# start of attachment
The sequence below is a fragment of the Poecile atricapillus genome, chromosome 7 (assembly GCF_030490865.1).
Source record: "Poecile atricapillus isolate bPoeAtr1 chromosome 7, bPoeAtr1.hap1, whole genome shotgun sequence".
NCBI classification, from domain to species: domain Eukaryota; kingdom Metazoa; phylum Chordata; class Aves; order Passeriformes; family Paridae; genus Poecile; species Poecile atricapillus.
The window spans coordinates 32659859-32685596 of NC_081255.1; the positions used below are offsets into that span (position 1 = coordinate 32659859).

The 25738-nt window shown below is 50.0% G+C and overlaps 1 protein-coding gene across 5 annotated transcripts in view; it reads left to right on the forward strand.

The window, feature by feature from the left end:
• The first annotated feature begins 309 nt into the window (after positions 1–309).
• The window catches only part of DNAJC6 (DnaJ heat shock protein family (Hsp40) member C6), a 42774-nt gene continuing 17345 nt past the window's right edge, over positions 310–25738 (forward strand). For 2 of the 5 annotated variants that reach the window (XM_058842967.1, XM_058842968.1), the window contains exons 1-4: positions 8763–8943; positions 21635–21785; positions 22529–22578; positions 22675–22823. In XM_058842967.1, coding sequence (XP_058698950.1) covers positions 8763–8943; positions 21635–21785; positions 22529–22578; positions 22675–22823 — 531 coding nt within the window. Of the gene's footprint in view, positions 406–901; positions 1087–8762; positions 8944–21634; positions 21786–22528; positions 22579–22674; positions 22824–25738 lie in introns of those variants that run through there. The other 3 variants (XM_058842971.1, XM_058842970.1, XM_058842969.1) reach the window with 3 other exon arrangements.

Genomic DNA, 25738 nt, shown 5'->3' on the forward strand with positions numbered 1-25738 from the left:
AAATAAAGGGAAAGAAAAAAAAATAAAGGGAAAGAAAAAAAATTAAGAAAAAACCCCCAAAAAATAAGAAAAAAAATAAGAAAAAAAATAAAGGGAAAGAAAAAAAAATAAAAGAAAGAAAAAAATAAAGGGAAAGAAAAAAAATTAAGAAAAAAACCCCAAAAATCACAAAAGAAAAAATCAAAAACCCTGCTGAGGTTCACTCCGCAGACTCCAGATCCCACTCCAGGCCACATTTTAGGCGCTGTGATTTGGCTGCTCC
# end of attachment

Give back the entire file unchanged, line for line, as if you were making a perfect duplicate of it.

The sequence below is a fragment of the Poecile atricapillus genome, chromosome 7 (assembly GCF_030490865.1).
Source record: "Poecile atricapillus isolate bPoeAtr1 chromosome 7, bPoeAtr1.hap1, whole genome shotgun sequence".
NCBI classification, from domain to species: domain Eukaryota; kingdom Metazoa; phylum Chordata; class Aves; order Passeriformes; family Paridae; genus Poecile; species Poecile atricapillus.
The window spans coordinates 32659859-32685596 of NC_081255.1; the positions used below are offsets into that span (position 1 = coordinate 32659859).

The 25738-nt window shown below is 50.0% G+C and overlaps 1 protein-coding gene across 5 annotated transcripts in view; it reads left to right on the forward strand.

The window, feature by feature from the left end:
• The first annotated feature begins 309 nt into the window (after positions 1–309).
• The window catches only part of DNAJC6 (DnaJ heat shock protein family (Hsp40) member C6), a 42774-nt gene continuing 17345 nt past the window's right edge, over positions 310–25738 (forward strand). For 2 of the 5 annotated variants that reach the window (XM_058842967.1, XM_058842968.1), the window contains exons 1-4: positions 8763–8943; positions 21635–21785; positions 22529–22578; positions 22675–22823. In XM_058842967.1, coding sequence (XP_058698950.1) covers positions 8763–8943; positions 21635–21785; positions 22529–22578; positions 22675–22823 — 531 coding nt within the window. Of the gene's footprint in view, positions 406–901; positions 1087–8762; positions 8944–21634; positions 21786–22528; positions 22579–22674; positions 22824–25738 lie in introns of those variants that run through there. The other 3 variants (XM_058842971.1, XM_058842970.1, XM_058842969.1) reach the window with 3 other exon arrangements.

Genomic DNA, 25738 nt, shown 5'->3' on the forward strand with positions numbered 1-25738 from the left:
AAATAAAGGGAAAGAAAAAAAAATAAAGGGAAAGAAAAAAAATTAAGAAAAAACCCCCAAAAAATAAGAAAAAAAATAAGAAAAAAAATAAAGGGAAAGAAAAAAAAATAAAAGAAAGAAAAAAATAAAGGGAAAGAAAAAAAATTAAGAAAAAAACCCCAAAAATCACAAAAGAAAAAATCAAAAACCCTGCTGAGGTTCACTCCGCAGACTCCAGATCCCACTCCAGGCCACATTTTAGGCGCTGTGATTTGGCTGCTCC